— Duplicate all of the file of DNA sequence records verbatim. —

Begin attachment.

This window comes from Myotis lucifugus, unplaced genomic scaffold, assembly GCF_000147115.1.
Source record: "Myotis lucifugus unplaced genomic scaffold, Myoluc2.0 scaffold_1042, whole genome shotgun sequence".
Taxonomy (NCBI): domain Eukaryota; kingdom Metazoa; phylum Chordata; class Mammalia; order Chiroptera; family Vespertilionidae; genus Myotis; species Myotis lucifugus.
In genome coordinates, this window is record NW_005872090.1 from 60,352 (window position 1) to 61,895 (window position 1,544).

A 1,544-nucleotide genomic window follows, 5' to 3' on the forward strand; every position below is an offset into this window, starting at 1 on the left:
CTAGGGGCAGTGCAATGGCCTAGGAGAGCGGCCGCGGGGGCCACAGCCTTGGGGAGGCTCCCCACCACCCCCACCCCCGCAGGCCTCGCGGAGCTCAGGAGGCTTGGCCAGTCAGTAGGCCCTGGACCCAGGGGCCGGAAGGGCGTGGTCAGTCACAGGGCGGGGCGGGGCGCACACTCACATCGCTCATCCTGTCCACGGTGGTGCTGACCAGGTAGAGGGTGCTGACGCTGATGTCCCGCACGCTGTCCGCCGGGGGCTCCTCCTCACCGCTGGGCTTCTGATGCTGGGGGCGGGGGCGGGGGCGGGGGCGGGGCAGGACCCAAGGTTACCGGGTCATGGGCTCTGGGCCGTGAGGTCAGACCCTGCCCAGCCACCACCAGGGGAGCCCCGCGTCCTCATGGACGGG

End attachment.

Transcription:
This window comes from Myotis lucifugus, unplaced genomic scaffold, assembly GCF_000147115.1.
Source record: "Myotis lucifugus unplaced genomic scaffold, Myoluc2.0 scaffold_1042, whole genome shotgun sequence".
Taxonomy (NCBI): domain Eukaryota; kingdom Metazoa; phylum Chordata; class Mammalia; order Chiroptera; family Vespertilionidae; genus Myotis; species Myotis lucifugus.
In genome coordinates, this window is record NW_005872090.1 from 60,352 (window position 1) to 61,895 (window position 1,544).

A 1,544-nucleotide genomic window follows, 5' to 3' on the forward strand; every position below is an offset into this window, starting at 1 on the left:
CTAGGGGCAGTGCAATGGCCTAGGAGAGCGGCCGCGGGGGCCACAGCCTTGGGGAGGCTCCCCACCACCCCCACCCCCGCAGGCCTCGCGGAGCTCAGGAGGCTTGGCCAGTCAGTAGGCCCTGGACCCAGGGGCCGGAAGGGCGTGGTCAGTCACAGGGCGGGGCGGGGCGCACACTCACATCGCTCATCCTGTCCACGGTGGTGCTGACCAGGTAGAGGGTGCTGACGCTGATGTCCCGCACGCTGTCCGCCGGGGGCTCCTCCTCACCGCTGGGCTTCTGATGCTGGGGGCGGGGGCGGGGGCGGGGGCGGGGCAGGACCCAAGGTTACCGGGTCATGGGCTCTGGGCCGTGAGGTCAGACCCTGCCCAGCCACCACCAGGGGAGCCCCGCGTCCTCATGGACGGG